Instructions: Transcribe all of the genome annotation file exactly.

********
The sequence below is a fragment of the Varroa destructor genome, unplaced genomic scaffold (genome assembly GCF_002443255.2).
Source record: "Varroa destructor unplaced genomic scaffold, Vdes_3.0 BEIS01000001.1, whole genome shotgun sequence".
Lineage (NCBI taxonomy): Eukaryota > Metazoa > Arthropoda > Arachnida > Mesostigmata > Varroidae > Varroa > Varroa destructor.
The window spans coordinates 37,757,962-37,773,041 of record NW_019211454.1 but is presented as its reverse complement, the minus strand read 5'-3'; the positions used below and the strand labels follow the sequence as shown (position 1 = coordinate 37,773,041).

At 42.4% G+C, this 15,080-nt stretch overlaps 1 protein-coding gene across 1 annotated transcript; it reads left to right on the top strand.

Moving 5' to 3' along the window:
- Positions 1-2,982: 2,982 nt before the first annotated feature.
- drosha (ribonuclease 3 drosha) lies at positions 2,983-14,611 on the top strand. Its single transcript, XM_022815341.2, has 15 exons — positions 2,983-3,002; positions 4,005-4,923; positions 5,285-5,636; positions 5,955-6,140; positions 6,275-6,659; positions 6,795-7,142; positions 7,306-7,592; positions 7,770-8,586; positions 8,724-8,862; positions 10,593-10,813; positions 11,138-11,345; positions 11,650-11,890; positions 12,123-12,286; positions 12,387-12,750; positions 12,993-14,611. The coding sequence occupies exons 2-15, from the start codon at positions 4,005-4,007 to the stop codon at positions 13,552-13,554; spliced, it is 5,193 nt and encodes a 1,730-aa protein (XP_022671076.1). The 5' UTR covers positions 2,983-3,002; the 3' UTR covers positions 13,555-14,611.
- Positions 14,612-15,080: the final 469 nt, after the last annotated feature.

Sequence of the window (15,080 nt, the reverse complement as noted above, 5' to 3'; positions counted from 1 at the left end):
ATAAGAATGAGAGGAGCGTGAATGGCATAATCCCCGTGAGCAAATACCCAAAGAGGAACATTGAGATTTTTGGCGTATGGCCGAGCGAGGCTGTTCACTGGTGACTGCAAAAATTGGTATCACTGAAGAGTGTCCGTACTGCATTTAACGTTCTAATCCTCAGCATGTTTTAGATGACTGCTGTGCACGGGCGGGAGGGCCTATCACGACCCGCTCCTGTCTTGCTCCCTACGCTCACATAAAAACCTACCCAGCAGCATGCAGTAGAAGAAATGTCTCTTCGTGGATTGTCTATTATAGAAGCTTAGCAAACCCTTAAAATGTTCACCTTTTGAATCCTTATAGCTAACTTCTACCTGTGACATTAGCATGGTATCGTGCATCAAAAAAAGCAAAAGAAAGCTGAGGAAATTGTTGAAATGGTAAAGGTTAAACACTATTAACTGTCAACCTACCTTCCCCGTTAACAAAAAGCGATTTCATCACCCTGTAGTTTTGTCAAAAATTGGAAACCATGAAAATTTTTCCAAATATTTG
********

The sequence below is a fragment of the Varroa destructor genome, unplaced genomic scaffold (genome assembly GCF_002443255.2).
Source record: "Varroa destructor unplaced genomic scaffold, Vdes_3.0 BEIS01000001.1, whole genome shotgun sequence".
Lineage (NCBI taxonomy): Eukaryota > Metazoa > Arthropoda > Arachnida > Mesostigmata > Varroidae > Varroa > Varroa destructor.
The window spans coordinates 37,757,962-37,773,041 of record NW_019211454.1 but is presented as its reverse complement, the minus strand read 5'-3'; the positions used below and the strand labels follow the sequence as shown (position 1 = coordinate 37,773,041).

At 42.4% G+C, this 15,080-nt stretch overlaps 1 protein-coding gene across 1 annotated transcript; it reads left to right on the top strand.

Moving 5' to 3' along the window:
- Positions 1-2,982: 2,982 nt before the first annotated feature.
- drosha (ribonuclease 3 drosha) lies at positions 2,983-14,611 on the top strand. Its single transcript, XM_022815341.2, has 15 exons — positions 2,983-3,002; positions 4,005-4,923; positions 5,285-5,636; positions 5,955-6,140; positions 6,275-6,659; positions 6,795-7,142; positions 7,306-7,592; positions 7,770-8,586; positions 8,724-8,862; positions 10,593-10,813; positions 11,138-11,345; positions 11,650-11,890; positions 12,123-12,286; positions 12,387-12,750; positions 12,993-14,611. The coding sequence occupies exons 2-15, from the start codon at positions 4,005-4,007 to the stop codon at positions 13,552-13,554; spliced, it is 5,193 nt and encodes a 1,730-aa protein (XP_022671076.1). The 5' UTR covers positions 2,983-3,002; the 3' UTR covers positions 13,555-14,611.
- Positions 14,612-15,080: the final 469 nt, after the last annotated feature.

Sequence of the window (15,080 nt, the reverse complement as noted above, 5' to 3'; positions counted from 1 at the left end):
ATAAGAATGAGAGGAGCGTGAATGGCATAATCCCCGTGAGCAAATACCCAAAGAGGAACATTGAGATTTTTGGCGTATGGCCGAGCGAGGCTGTTCACTGGTGACTGCAAAAATTGGTATCACTGAAGAGTGTCCGTACTGCATTTAACGTTCTAATCCTCAGCATGTTTTAGATGACTGCTGTGCACGGGCGGGAGGGCCTATCACGACCCGCTCCTGTCTTGCTCCCTACGCTCACATAAAAACCTACCCAGCAGCATGCAGTAGAAGAAATGTCTCTTCGTGGATTGTCTATTATAGAAGCTTAGCAAACCCTTAAAATGTTCACCTTTTGAATCCTTATAGCTAACTTCTACCTGTGACATTAGCATGGTATCGTGCATCAAAAAAAGCAAAAGAAAGCTGAGGAAATTGTTGAAATGGTAAAGGTTAAACACTATTAACTGTCAACCTACCTTCCCCGTTAACAAAAAGCGATTTCATCACCCTGTAGTTTTGTCAAAAATTGGAAACCATGAAAATTTTTCCAAATATTTG